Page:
(Book 1, pp45-47)

EVASION is the attribute held by every creature in Legend* to indicate how well they might evade / dodge anything that comes their way. For example, EVASION might be used to dodge a Sorcerer's* Firestorm* spell, or a spear poking forth suddenly from a dungeon trap.

To determine if something has been Evaded successfully, the threat needs to be assigned a SPEED. All spells of this nature have a SPEED, and traps / falling rocks etc can be allocated likewise. The GM then rolls for the player-character on 2d10 - if the GM rolls equal to or less than SPEED minus EVASION, the player-character has been struck by the threat. If the GM rolls above SPEED minus EVASION, the threat misses.

Kharille suggests expanded use of the EVASION score as follows:

There are times when a player or NPC wishes to do more than remain static in response to certain threats which they are aware or suspect. As the rules stand this action is quite vague and appears to be applied automatically. However a simple revision of the rules will help make combat more realistic without excessive rule changes.

The key feature is that the individual is 'moving away'. We can assume that this is a minimum 3m distance and that the player realized the danger and is able to respond. This might be a Firestorm* spell, a javelin, a flying rhinoceros or a weapon blow. The fact that the Assassins* and Barbarians* have a 'mobile' combat style is reflected in their higher EVASION scores. Such individuals make greater use of 'hit and run' tactics and may not stay in combat until the end.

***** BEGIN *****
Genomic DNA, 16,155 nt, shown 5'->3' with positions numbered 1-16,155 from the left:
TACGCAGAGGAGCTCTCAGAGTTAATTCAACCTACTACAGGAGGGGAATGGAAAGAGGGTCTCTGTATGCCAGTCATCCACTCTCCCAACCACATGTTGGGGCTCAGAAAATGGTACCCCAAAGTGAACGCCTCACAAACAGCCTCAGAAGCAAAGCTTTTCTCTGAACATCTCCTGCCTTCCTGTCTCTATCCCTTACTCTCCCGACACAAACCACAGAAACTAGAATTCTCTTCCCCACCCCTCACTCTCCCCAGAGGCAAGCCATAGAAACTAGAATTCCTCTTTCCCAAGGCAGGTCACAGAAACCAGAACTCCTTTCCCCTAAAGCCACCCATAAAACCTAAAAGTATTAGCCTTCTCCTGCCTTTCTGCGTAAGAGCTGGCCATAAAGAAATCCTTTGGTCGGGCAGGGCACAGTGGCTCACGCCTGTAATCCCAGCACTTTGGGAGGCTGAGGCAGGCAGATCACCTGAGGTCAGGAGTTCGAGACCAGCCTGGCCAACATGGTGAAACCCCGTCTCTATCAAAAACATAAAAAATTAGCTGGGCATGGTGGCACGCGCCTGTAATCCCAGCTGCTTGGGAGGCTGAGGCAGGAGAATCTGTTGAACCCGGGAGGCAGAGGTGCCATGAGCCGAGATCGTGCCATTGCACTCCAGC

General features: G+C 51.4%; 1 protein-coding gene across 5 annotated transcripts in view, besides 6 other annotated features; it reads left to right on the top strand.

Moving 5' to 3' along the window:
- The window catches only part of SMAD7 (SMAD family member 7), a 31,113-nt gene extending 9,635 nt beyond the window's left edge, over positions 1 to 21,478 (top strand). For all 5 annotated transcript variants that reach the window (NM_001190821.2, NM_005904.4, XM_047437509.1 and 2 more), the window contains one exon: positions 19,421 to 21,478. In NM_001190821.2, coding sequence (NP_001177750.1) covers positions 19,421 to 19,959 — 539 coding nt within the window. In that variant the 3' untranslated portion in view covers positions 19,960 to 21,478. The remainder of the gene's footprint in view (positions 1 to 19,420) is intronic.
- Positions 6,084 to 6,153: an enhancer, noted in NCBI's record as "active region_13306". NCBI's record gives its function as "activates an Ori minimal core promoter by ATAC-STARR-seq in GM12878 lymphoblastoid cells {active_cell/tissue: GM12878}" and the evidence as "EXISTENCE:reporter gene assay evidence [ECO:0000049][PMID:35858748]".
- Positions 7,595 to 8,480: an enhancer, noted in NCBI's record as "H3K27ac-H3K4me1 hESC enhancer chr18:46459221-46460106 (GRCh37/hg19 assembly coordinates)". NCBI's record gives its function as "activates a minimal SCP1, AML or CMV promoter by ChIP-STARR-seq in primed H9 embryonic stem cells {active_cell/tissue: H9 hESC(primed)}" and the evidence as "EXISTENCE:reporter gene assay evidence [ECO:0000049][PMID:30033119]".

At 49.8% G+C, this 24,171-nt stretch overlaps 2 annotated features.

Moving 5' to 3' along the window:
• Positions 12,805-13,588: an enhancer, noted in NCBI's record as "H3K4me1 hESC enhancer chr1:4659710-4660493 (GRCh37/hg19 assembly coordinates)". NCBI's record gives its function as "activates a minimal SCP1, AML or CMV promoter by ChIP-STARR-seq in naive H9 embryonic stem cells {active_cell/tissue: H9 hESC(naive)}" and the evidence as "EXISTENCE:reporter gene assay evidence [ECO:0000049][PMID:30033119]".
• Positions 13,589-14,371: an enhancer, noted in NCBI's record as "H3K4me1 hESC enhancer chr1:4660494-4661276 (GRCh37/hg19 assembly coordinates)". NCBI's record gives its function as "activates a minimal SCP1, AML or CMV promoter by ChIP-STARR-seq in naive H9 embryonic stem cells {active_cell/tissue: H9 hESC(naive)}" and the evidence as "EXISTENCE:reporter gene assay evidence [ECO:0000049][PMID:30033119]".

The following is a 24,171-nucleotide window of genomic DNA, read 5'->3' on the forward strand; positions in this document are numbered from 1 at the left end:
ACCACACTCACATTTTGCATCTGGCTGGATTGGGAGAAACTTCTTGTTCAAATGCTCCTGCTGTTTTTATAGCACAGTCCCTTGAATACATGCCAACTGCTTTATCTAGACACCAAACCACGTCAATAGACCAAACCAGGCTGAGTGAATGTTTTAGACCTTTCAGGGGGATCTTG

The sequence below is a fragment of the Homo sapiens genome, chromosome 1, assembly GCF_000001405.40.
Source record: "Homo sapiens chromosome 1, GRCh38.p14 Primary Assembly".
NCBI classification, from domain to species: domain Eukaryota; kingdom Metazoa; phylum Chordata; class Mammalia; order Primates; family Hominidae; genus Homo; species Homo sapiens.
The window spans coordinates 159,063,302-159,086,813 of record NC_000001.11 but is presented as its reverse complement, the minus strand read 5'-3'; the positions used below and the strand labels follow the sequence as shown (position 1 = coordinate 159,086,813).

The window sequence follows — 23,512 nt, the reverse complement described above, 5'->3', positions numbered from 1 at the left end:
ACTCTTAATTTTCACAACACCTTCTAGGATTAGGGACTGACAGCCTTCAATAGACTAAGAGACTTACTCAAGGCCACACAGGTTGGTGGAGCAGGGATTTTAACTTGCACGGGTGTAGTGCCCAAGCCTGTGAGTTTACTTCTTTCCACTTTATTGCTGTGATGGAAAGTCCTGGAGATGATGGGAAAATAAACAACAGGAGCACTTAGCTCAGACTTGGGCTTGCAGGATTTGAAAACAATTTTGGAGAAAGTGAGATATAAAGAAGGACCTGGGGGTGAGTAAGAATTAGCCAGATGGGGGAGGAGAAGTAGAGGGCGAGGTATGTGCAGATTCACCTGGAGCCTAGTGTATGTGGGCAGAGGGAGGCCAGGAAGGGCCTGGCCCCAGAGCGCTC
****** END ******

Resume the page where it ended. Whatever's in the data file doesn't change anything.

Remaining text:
In combat the simplest interpretation is to use ATTACK vs EVASION when a player decides to rout. This is as opposed to retreating where the player moves an orderly 2.5m whilst still defending himself. A routing player will move up to his maximum movement away from his opponent after determining the results of the 'free hit'.

Ignoring Evasion

(Tom Clare)

EVASION can easily be ignored by simply using the SPEED table as a list of difficulty factors. So, a character facing a falling block of masonry (SPEED 12) simply matches his reflexes with the difficulty factor of 12. This makes sense of the seemingly extraneous ruling given during poor Sir Balin's* fall into the pit on pages 69-70 of Book 1 and page 65 of the Rulebook.

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